The Japan-United States Journalists Exchange is a 12-day dialogue, travel and exchange program for journalists from Japan and the United States. The 2011 Japan-United States Journalists Exchange (JUSJE) took place March 6th and 18th. The theme of the 2011 Japan-United States Journalists Exchange was “Expanding the U.S.-Japan Alliance”.
The 2011 exchange took a look at the U.S.-Japan military alliance, a linchpin of regional security, as well as how this important bilateral relationship can expand to greater benefit both countries; and to help meet new challenges as China’s power and influence continue to grow. However, the natural disasters in Japan made the participants also focus on these events.
Here is a compilation of articles that were authored by participants of the 2011 JUSJE program during the program’s duration.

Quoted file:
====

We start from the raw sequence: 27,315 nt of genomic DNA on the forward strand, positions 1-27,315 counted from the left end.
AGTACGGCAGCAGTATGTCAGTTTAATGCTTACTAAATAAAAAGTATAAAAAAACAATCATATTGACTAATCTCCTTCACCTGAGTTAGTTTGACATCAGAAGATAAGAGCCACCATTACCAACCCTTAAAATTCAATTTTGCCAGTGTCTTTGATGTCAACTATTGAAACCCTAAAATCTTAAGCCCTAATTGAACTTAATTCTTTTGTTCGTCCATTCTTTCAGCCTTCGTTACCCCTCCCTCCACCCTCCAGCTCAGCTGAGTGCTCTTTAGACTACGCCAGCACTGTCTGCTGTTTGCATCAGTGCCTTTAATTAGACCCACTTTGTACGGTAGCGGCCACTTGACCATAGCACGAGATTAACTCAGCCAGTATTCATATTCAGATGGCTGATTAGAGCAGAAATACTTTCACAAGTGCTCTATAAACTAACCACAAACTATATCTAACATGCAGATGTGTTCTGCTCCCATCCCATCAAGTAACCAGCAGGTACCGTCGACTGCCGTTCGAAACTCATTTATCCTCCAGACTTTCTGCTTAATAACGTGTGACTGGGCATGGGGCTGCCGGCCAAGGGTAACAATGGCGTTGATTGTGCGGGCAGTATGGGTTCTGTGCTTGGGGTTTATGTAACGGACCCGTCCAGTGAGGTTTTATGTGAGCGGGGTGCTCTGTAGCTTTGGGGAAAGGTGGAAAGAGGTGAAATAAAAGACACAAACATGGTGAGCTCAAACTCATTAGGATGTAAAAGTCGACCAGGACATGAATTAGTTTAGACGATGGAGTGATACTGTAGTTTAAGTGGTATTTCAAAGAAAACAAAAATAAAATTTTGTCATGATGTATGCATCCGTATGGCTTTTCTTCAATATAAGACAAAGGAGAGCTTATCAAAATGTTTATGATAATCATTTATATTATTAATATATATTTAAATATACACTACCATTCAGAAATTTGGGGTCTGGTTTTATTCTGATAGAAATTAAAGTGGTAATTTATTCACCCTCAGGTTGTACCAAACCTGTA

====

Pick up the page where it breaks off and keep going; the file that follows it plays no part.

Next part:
Ms. Eve BOWER, International Desk Assignment Editor, CNN International, Atlanta, GA
Earthquake response doesn’t shake Okinawans’ opposition to U.S. bases
Mr. Ed FLETCHER, Reporter, The Sacramento Bee, Sacramento, CA
Japanese protest over Marine base halted; U.S. military sending disaster relief
With radioactive meltdowns, some in Hiroshima question nuclear power
Ms. Abby LEONARD, Producer, PBS “Need to Know”, New York, NY
Essay from Japan: A self-inflicted ‘third atomic bomb’
The view from Okinawa, where the U.S. is on shaky ground
Tsunami warning center submerged in budget debate
Ms. Hagit LIMOR, Investigative Reporter, WCPO TV and President, National Society of Professional Journalists, Cincinnati, OH
1st person disbelief in Japan over destruction from quake, tsunami
Eyewitness account of Japan quake
After earthquake, tsunami, Japan scrambling to recover
Anatomy of a Tsunami from the Center that warned the world
Japan earthquake, tsunami: biggest nuclear threat since Hiroshima
Hiroshima bombing survivor calls crisis ‘Japan’s third A-bomb’
9 News eyewitness account of Japan quake
More from Japan: 9 News is there
- Learn more about the Japan-U.S. Journalists Exchange
- Contact the EWCA Media Chapter